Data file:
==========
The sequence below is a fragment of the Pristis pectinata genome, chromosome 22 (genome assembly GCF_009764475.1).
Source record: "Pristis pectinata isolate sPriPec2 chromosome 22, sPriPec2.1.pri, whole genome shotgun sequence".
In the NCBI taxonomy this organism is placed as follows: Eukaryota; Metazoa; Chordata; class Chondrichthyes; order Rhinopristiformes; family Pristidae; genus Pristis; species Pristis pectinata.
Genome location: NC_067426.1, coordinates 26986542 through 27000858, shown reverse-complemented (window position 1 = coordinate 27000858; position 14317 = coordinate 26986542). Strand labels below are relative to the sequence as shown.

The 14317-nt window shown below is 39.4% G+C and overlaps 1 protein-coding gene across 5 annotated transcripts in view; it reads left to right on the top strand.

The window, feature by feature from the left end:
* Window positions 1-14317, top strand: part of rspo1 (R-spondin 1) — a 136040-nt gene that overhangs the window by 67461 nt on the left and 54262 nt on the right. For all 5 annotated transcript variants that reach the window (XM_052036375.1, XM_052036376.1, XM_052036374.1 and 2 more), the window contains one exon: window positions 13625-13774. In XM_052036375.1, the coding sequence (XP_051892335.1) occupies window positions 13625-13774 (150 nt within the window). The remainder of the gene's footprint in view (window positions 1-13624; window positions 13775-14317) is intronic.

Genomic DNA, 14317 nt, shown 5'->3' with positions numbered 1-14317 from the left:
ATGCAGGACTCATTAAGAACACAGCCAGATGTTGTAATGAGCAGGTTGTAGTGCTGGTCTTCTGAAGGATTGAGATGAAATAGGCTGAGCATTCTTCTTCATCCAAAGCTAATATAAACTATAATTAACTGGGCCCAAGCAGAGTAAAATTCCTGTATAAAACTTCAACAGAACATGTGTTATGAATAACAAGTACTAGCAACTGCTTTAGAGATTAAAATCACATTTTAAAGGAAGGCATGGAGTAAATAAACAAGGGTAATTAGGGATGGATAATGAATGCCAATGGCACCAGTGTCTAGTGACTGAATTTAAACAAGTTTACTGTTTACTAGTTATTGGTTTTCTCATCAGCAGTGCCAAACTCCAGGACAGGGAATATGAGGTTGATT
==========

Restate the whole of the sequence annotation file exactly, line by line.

The sequence below is a fragment of the Pristis pectinata genome, chromosome 22 (genome assembly GCF_009764475.1).
Source record: "Pristis pectinata isolate sPriPec2 chromosome 22, sPriPec2.1.pri, whole genome shotgun sequence".
In the NCBI taxonomy this organism is placed as follows: Eukaryota; Metazoa; Chordata; class Chondrichthyes; order Rhinopristiformes; family Pristidae; genus Pristis; species Pristis pectinata.
Genome location: NC_067426.1, coordinates 26986542 through 27000858, shown reverse-complemented (window position 1 = coordinate 27000858; position 14317 = coordinate 26986542). Strand labels below are relative to the sequence as shown.

The 14317-nt window shown below is 39.4% G+C and overlaps 1 protein-coding gene across 5 annotated transcripts in view; it reads left to right on the top strand.

The window, feature by feature from the left end:
* Window positions 1-14317, top strand: part of rspo1 (R-spondin 1) — a 136040-nt gene that overhangs the window by 67461 nt on the left and 54262 nt on the right. For all 5 annotated transcript variants that reach the window (XM_052036375.1, XM_052036376.1, XM_052036374.1 and 2 more), the window contains one exon: window positions 13625-13774. In XM_052036375.1, the coding sequence (XP_051892335.1) occupies window positions 13625-13774 (150 nt within the window). The remainder of the gene's footprint in view (window positions 1-13624; window positions 13775-14317) is intronic.

Genomic DNA, 14317 nt, shown 5'->3' with positions numbered 1-14317 from the left:
ATGCAGGACTCATTAAGAACACAGCCAGATGTTGTAATGAGCAGGTTGTAGTGCTGGTCTTCTGAAGGATTGAGATGAAATAGGCTGAGCATTCTTCTTCATCCAAAGCTAATATAAACTATAATTAACTGGGCCCAAGCAGAGTAAAATTCCTGTATAAAACTTCAACAGAACATGTGTTATGAATAACAAGTACTAGCAACTGCTTTAGAGATTAAAATCACATTTTAAAGGAAGGCATGGAGTAAATAAACAAGGGTAATTAGGGATGGATAATGAATGCCAATGGCACCAGTGTCTAGTGACTGAATTTAAACAAGTTTACTGTTTACTAGTTATTGGTTTTCTCATCAGCAGTGCCAAACTCCAGGACAGGGAATATGAGGTTGATT